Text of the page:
Determining the value of blockchain for agriculture

AFI Research Team

Globalisation and value chain system trends are creating enormous opportunities for the Australian agriculture industry to reach growing markets. However, trust in food and other agricultural commodities is being continually challenged (particularly social and environmental credentials), and transactional trust is paramount as Australian agriculture is propelled into increasingly complex supply chains.

Australian agriculture must guarantee product authenticity and build or maintain trust in conducting economic transactions to take full advantage of domestic and global market opportunities.

Blockchain is a decentralised, deregulated digital database that is shared directly and safely by entities, concentrated on the core functions of business operations (contracts, transactions and records). It is a distributed ledger that allows for peer-to-peer transactions and exchange of assets or commodities to take place transparently, without a central authority. Transactions cannot be altered or removed once they are recorded, with cryptography used only to allow participants to manipulate a ledger in a secure way.

Blockchain may solve many of the problems related to trust and traceability across agri-food supply chains; but while there is much enthusiasm for the technology’s potential, concerns also exist that the ‘hype’ may outweigh the promise. The technology is likely to create different opportunities and challenges for different industries, organisations and stakeholders depending on their current position in the market or in the value chain, e.g. vertically vs horizontally integrated businesses; high-value, niche products.

Although the technical capability of blockchain has been demonstrated, scalability is a challenge. A minimum viable ecosystem (MVE) is required to make blockchain a valuable and sustainable asset to agriculture as a whole. To date, applications of blockchain in agriculture have not progressed beyond ‘proof of concept’ and small pilot studies.

The AFI is identifying priority research areas to inform a project on determining the value of blockchain for Australian agriculture. The project aims to identify where the technology can contribute the most value to the industry and the impediments to seizing this value. Some of the technical (scalability), legal / governance and social (trust) barriers to be considered in the utilisation of blockchain for agriculture include:

  • The current blockchain network has a very small and limited block size capacity; the number of transactions a blockchain can process is constrained by the maximum block size in the system. As the blockchain system develops, the maximum block size will increase.
  • To undertake many transactions, capacity will need to be extended; in some applications this may be insufficient, e.g. high frequency market trading.
  • A large gap exists between current blockchain capacity and the scalability of mainstream payment processors. If blockchain is to become a serious challenger as a payment processor, it must be scaled up to handle billions of daily transactions at a very low cost.
  • The need for a legal framework which clearly identifies applicable jurisdictions and where the responsibility will lie in case of failure or in the event of an error.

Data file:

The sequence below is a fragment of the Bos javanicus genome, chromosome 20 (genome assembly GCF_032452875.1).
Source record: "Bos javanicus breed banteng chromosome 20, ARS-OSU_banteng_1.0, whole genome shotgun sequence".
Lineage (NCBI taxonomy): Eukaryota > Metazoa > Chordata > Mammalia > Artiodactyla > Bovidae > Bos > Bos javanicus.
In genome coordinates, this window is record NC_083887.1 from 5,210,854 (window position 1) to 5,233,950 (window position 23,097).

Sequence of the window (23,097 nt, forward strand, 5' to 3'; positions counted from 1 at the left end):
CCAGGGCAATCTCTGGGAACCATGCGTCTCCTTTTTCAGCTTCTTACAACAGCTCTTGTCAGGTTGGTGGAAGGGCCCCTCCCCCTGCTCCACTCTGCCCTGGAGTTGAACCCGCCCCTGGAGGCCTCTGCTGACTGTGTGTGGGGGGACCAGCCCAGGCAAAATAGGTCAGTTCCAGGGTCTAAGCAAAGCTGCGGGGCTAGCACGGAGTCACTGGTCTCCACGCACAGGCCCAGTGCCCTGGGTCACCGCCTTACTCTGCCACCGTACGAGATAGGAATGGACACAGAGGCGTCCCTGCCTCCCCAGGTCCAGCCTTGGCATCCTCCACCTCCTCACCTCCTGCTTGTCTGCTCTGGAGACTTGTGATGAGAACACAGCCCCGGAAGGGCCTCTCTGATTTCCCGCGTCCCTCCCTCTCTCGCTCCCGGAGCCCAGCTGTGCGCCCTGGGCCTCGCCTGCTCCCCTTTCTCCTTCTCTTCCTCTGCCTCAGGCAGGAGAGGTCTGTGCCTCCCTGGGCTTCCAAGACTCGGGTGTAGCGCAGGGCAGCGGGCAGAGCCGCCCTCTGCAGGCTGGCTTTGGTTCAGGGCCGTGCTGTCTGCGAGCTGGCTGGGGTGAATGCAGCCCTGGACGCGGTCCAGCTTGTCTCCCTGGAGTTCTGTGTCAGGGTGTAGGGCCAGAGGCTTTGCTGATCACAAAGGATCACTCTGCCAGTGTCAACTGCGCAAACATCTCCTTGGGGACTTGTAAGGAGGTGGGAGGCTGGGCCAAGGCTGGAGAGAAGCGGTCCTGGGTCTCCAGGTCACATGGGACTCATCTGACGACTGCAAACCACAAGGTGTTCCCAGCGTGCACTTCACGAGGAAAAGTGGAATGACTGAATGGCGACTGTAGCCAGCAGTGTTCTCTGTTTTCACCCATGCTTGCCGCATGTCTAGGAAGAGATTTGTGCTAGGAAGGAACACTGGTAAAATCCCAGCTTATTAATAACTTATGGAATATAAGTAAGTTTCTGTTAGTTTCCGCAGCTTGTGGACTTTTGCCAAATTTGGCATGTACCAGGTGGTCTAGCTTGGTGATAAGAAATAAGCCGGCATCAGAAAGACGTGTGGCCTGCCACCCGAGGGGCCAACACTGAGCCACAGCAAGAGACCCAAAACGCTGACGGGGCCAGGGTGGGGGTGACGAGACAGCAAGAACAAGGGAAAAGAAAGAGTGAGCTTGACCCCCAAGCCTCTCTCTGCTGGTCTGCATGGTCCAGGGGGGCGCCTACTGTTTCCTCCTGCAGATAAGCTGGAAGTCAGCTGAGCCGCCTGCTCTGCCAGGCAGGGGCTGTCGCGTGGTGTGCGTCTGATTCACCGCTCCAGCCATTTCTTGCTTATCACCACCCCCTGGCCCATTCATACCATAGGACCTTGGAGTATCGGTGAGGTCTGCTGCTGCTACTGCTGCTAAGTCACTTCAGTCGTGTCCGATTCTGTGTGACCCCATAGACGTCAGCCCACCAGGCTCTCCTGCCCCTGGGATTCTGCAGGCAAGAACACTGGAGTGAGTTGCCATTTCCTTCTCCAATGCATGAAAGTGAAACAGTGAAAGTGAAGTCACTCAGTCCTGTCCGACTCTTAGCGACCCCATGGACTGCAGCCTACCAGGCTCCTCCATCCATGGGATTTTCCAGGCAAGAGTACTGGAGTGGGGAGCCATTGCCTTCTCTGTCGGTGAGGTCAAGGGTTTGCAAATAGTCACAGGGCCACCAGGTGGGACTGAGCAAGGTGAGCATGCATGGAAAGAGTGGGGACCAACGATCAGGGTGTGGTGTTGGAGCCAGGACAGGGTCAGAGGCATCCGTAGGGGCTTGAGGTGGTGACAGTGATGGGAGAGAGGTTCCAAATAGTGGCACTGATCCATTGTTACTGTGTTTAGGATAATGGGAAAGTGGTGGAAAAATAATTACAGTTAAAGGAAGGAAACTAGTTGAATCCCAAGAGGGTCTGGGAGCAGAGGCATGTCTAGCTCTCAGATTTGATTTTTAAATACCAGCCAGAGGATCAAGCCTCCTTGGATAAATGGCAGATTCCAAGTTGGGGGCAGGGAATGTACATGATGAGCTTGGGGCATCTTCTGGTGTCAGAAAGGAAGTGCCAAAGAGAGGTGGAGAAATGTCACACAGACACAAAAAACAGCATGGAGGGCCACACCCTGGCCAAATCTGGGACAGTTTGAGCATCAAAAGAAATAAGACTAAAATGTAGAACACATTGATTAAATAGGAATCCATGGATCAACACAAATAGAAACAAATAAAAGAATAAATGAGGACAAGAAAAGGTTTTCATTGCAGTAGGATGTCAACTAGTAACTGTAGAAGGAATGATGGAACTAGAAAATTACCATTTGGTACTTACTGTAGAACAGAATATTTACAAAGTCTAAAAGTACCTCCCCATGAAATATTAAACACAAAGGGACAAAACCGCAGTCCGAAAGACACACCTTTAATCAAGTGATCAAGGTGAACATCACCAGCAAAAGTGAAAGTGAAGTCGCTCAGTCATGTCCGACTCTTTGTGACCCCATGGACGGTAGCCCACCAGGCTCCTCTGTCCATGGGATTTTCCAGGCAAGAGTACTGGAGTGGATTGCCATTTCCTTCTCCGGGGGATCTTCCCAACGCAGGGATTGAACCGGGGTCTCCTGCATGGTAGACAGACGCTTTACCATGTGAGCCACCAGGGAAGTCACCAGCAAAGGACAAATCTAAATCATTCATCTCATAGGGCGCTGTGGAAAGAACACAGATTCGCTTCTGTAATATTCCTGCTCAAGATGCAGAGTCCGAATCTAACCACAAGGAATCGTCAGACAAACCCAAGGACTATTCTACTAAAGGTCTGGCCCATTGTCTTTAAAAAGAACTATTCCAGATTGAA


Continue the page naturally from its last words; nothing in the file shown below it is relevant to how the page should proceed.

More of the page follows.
• The questionable validity of smart contracts under Australian law.
  • Transactional trust is commonly set through involvement of a central authority, however as blockchain is a decentralised system, there is no role for central authority oversight.
  • Concerns on the reliability of data input, e.g. ‘garbage in, garbage out’.

Current supply chain systems have issues related to the reliability of information which impact many aspects of the chain, for example:consumer trust, supply chain reliability, product quality, logistics, environmental credentials, personal consumer data, food fraud, food safety and biosecurity outbreaks.

Blockchain holds key transferable properties and multifunctionality attributes that can be applied in agriculture to promote a more transparent and trusted supply chain, and potentially serves three key purposes for agriculture:

  • business/operational – facilitating bilateral financial transactions and payments
  • traceability/provenance – minimising fraud, providing timely and accurate traceability of products with implications for food safety, guaranteeing the location of products
  • trade – supporting the transfer of assets, serving as a trading platform, particularly of interest given the more globalised food system.

The modern consumer requests food that is fresh, nutritious and safe. Global market emphasis on quality, safety, functionality and sustainability applies across the board to all agricultural commodities. In respect of this, the future of Australian agriculture lies in information and trust.

Blockchain appears to hold the promise to deliver accurate, complete information about agricultural commodities and products in the value chain and to provide transactional security. However, to assess if the cost of implementing blockchain in agricultural supply chains will be worthwhile, it is important to quantify the value of a trusted supply chain.

This 2019 research project will aim to estimate the value of blockchain to Australian agriculture to provide guidance on where resources need to be directed and on how entities can participate to redress the current inefficiencies and asymmetries in the agricultural supply chain.

Image:  IBM